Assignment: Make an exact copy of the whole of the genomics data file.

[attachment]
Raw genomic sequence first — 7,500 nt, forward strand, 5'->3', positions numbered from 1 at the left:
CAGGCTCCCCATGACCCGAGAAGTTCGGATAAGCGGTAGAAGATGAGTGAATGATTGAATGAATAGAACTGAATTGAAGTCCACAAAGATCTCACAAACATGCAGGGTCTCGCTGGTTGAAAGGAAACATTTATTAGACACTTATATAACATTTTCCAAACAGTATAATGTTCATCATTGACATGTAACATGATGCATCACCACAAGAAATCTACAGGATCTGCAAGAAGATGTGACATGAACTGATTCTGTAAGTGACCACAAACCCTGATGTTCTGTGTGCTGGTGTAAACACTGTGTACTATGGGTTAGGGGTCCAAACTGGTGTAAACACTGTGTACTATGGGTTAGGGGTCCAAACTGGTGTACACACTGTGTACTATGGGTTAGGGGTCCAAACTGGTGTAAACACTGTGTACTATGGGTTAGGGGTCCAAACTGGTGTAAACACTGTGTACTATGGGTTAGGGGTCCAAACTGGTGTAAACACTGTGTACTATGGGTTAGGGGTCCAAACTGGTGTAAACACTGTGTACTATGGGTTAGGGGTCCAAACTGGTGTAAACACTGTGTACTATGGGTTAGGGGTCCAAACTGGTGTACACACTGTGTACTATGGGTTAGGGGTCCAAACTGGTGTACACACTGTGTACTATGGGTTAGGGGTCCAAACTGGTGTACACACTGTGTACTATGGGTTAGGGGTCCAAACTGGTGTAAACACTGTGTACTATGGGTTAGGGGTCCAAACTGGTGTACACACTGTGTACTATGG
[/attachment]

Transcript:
Raw genomic sequence first — 7,500 nt, forward strand, 5'->3', positions numbered from 1 at the left:
CAGGCTCCCCATGACCCGAGAAGTTCGGATAAGCGGTAGAAGATGAGTGAATGATTGAATGAATAGAACTGAATTGAAGTCCACAAAGATCTCACAAACATGCAGGGTCTCGCTGGTTGAAAGGAAACATTTATTAGACACTTATATAACATTTTCCAAACAGTATAATGTTCATCATTGACATGTAACATGATGCATCACCACAAGAAATCTACAGGATCTGCAAGAAGATGTGACATGAACTGATTCTGTAAGTGACCACAAACCCTGATGTTCTGTGTGCTGGTGTAAACACTGTGTACTATGGGTTAGGGGTCCAAACTGGTGTAAACACTGTGTACTATGGGTTAGGGGTCCAAACTGGTGTACACACTGTGTACTATGGGTTAGGGGTCCAAACTGGTGTAAACACTGTGTACTATGGGTTAGGGGTCCAAACTGGTGTAAACACTGTGTACTATGGGTTAGGGGTCCAAACTGGTGTAAACACTGTGTACTATGGGTTAGGGGTCCAAACTGGTGTAAACACTGTGTACTATGGGTTAGGGGTCCAAACTGGTGTAAACACTGTGTACTATGGGTTAGGGGTCCAAACTGGTGTACACACTGTGTACTATGGGTTAGGGGTCCAAACTGGTGTACACACTGTGTACTATGGGTTAGGGGTCCAAACTGGTGTACACACTGTGTACTATGGGTTAGGGGTCCAAACTGGTGTAAACACTGTGTACTATGGGTTAGGGGTCCAAACTGGTGTACACACTGTGTACTATGG